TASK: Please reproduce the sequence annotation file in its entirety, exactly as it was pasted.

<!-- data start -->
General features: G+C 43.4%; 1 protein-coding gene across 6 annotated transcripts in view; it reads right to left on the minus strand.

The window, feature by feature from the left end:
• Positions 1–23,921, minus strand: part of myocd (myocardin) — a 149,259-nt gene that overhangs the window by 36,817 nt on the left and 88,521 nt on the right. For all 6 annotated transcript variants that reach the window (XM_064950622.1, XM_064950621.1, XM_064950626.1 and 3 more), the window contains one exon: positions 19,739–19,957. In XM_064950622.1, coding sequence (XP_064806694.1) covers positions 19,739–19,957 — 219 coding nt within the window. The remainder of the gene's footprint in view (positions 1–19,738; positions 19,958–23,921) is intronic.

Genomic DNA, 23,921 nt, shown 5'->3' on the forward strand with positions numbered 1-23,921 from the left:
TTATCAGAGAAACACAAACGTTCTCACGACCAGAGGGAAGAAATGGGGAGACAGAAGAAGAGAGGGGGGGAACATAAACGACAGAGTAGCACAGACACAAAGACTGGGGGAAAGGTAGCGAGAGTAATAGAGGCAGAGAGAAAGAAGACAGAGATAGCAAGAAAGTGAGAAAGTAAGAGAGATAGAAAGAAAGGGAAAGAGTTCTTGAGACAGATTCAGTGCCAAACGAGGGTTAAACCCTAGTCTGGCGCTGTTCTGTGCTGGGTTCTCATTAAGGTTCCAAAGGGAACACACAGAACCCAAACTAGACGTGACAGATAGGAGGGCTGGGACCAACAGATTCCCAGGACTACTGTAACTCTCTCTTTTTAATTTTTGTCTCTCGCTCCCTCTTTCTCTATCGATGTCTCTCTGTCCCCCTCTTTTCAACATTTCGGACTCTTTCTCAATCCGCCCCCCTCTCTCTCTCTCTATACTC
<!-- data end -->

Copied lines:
General features: G+C 43.4%; 1 protein-coding gene across 6 annotated transcripts in view; it reads right to left on the minus strand.

The window, feature by feature from the left end:
• Positions 1–23,921, minus strand: part of myocd (myocardin) — a 149,259-nt gene that overhangs the window by 36,817 nt on the left and 88,521 nt on the right. For all 6 annotated transcript variants that reach the window (XM_064950622.1, XM_064950621.1, XM_064950626.1 and 3 more), the window contains one exon: positions 19,739–19,957. In XM_064950622.1, coding sequence (XP_064806694.1) covers positions 19,739–19,957 — 219 coding nt within the window. The remainder of the gene's footprint in view (positions 1–19,738; positions 19,958–23,921) is intronic.

Genomic DNA, 23,921 nt, shown 5'->3' on the forward strand with positions numbered 1-23,921 from the left:
TTATCAGAGAAACACAAACGTTCTCACGACCAGAGGGAAGAAATGGGGAGACAGAAGAAGAGAGGGGGGGAACATAAACGACAGAGTAGCACAGACACAAAGACTGGGGGAAAGGTAGCGAGAGTAATAGAGGCAGAGAGAAAGAAGACAGAGATAGCAAGAAAGTGAGAAAGTAAGAGAGATAGAAAGAAAGGGAAAGAGTTCTTGAGACAGATTCAGTGCCAAACGAGGGTTAAACCCTAGTCTGGCGCTGTTCTGTGCTGGGTTCTCATTAAGGTTCCAAAGGGAACACACAGAACCCAAACTAGACGTGACAGATAGGAGGGCTGGGACCAACAGATTCCCAGGACTACTGTAACTCTCTCTTTTTAATTTTTGTCTCTCGCTCCCTCTTTCTCTATCGATGTCTCTCTGTCCCCCTCTTTTCAACATTTCGGACTCTTTCTCAATCCGCCCCCCTCTCTCTCTCTCTATACTC